Three people died every day on average on Arizona roads in 2017 and 152 people were injured, according to the Department of Transportation’s annual report on motor-vehicle crashes. Nearly three-quarters of accidents occurred from 6 a.m. to 6 p.m.
The report, released Tuesday, draws a detailed picture of how often crashes occur, the days when crashes are most likely and what the road, lighting and weather conditions were like when the crash occurred. ADOT estimates that vehicle crashes result in $10.8 billion in economic losses.
One thousand people died in 919 fatal accidents last year, 286 of which involved alcohol, the report said. That compares with 856 fatal accidents in 2016, 267 of which involved alcohol. Of the 4,854 crashes related to alcohol use in 2017, 79 percent occurred in urban areas, according to the report.
The 127,064 crashes recorded last year were a slight increase from the 127,039 in 2016 but 10,240 more than the 116,824 in 2015. Crashes have increased 16 percent from 2010 through ’17. March and October have the most accidents, the report said, and Fridays are when most crashes occur. The most dangerous hours any day are from 3 to 5 p.m.
ADOT officials blame most accidents on driver behavior, particularly distracted driving and drunken driving.
The ADOT Traffic Operations Center in Phoenix is staffed round the clock to monitor traffic speed, weather and road conditions, including highway debris that present safety hazards.
Department of Public Safety troopers also are stationed at the center during peak traffic hours to better coordinate the routing of emergency personnel and the clearing of freeways, which prevents secondary crashes and reduces delays. Authorities call the partnership a “force multiplier.”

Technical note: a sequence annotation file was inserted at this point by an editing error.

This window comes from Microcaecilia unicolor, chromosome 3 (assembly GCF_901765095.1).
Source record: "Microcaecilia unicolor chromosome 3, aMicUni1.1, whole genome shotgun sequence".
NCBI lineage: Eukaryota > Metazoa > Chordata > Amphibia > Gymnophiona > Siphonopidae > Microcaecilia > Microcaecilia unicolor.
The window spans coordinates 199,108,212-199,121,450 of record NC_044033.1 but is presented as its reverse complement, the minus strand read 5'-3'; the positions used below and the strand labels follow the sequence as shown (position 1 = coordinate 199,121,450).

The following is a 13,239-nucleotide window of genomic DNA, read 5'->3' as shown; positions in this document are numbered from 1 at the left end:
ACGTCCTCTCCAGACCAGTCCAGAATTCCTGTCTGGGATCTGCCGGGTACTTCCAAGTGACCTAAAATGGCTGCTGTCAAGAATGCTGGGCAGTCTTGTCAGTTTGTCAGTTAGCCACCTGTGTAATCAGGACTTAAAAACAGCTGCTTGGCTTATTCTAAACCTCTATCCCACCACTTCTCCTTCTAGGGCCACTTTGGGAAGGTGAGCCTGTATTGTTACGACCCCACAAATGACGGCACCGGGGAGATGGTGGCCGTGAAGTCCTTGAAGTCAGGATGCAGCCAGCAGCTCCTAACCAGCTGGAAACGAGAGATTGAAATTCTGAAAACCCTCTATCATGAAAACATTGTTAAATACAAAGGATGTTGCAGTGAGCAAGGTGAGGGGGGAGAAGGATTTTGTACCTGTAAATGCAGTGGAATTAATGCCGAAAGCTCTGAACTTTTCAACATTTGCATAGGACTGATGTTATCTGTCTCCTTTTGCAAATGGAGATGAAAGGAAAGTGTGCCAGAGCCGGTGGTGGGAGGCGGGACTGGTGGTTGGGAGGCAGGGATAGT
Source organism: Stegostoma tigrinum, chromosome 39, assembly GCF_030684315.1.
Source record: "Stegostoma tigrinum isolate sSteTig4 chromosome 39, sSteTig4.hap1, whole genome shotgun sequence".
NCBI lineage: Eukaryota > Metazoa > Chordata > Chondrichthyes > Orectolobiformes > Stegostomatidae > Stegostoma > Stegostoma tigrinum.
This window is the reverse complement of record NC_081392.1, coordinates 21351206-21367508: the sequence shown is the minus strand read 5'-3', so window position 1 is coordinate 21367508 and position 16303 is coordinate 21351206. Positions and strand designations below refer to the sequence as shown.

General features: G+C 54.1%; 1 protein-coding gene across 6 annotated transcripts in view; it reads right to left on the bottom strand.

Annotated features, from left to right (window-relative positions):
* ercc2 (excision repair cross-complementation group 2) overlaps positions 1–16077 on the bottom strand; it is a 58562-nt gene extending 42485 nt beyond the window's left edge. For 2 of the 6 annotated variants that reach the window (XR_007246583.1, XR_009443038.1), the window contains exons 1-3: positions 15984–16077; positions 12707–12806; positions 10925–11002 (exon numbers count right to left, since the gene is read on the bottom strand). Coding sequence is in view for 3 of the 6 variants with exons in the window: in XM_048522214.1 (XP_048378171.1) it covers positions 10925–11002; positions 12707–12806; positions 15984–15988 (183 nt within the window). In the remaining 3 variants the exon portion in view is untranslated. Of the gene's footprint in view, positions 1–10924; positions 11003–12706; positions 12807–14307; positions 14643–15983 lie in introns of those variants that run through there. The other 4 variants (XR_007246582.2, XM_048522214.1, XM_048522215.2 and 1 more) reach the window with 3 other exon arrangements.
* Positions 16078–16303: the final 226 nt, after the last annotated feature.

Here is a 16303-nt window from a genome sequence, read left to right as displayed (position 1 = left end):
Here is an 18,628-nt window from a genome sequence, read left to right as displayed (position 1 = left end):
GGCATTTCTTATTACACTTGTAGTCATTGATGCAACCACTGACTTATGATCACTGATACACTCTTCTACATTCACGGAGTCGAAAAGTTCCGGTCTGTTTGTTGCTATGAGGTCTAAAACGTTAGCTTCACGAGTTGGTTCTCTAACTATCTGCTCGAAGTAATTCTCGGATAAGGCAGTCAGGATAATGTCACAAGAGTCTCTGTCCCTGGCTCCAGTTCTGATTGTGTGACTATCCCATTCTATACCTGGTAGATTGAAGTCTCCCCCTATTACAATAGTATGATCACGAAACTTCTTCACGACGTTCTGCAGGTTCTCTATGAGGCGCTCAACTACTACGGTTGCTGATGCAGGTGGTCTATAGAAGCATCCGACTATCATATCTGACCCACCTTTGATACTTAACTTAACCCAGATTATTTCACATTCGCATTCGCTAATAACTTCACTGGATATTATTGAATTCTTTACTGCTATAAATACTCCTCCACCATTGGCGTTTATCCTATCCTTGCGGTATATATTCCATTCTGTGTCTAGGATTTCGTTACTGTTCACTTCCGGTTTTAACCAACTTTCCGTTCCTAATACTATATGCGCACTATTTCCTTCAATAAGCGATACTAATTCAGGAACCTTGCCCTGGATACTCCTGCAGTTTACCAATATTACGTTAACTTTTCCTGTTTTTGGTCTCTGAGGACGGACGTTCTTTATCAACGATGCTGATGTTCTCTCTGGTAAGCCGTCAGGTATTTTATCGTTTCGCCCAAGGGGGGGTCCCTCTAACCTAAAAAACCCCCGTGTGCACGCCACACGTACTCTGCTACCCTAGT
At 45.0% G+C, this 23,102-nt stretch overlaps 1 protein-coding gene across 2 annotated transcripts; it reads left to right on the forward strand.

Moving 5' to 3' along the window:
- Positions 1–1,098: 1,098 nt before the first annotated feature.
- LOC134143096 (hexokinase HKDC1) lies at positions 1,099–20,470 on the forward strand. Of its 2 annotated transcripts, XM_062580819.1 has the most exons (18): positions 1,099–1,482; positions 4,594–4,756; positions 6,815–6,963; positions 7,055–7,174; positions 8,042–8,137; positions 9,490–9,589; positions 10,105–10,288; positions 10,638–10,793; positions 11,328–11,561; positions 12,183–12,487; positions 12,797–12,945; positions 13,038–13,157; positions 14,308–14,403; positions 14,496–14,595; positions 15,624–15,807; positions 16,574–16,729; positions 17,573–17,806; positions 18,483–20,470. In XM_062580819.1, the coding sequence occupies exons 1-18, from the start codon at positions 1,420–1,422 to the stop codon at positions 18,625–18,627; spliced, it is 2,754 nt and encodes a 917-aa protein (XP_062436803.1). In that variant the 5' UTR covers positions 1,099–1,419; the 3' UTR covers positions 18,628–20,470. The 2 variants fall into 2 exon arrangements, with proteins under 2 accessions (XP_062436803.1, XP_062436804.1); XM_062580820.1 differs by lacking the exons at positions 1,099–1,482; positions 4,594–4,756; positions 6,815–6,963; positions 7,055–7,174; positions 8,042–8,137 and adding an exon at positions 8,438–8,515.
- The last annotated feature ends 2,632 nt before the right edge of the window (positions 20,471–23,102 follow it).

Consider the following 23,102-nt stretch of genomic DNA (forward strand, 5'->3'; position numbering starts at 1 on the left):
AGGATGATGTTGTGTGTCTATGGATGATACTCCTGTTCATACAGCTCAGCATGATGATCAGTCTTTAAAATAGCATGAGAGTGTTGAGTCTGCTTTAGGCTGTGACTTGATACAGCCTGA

Officer Robb Brown, who works at the center, has seen plenty of distracted drivers in his years with DPS. The best way to avoid collisions, he said, is simply to pay attention to the road.
“You are controlling 4,000 pounds of metal,” he said. “People look at it as a safe space and think nothing can happen to them behind that wheel.”
People often consider their vehicles second homes, Brown said. They feel comfortable enough to listen to music or talk on the phone that they end up not paying attention to what’s ahead of them.
“We got to remember that you’re doing a very important job,” Brown said, “not only for the safety of yourself but for the safety of the people you’re sharing the road with.”
The traffic center monitors about 300 surveillance cameras in Phoenix and elsewhere across the state, allowing personnel to provide quick services to the public.
“Often times when people are involved in horrific instances … the information they provide 911 isn’t always accurate,” Brown said, adding that the cameras make it easier to pinpoint exactly where incidents are, helping officials notify first-responders immediately.
“We basically strategize for our first-responders to get there (by) the quickest mode,” he said. “That way there’s no waste of time.”
Story by Jéssica Alvarado Gámez, Cronkite News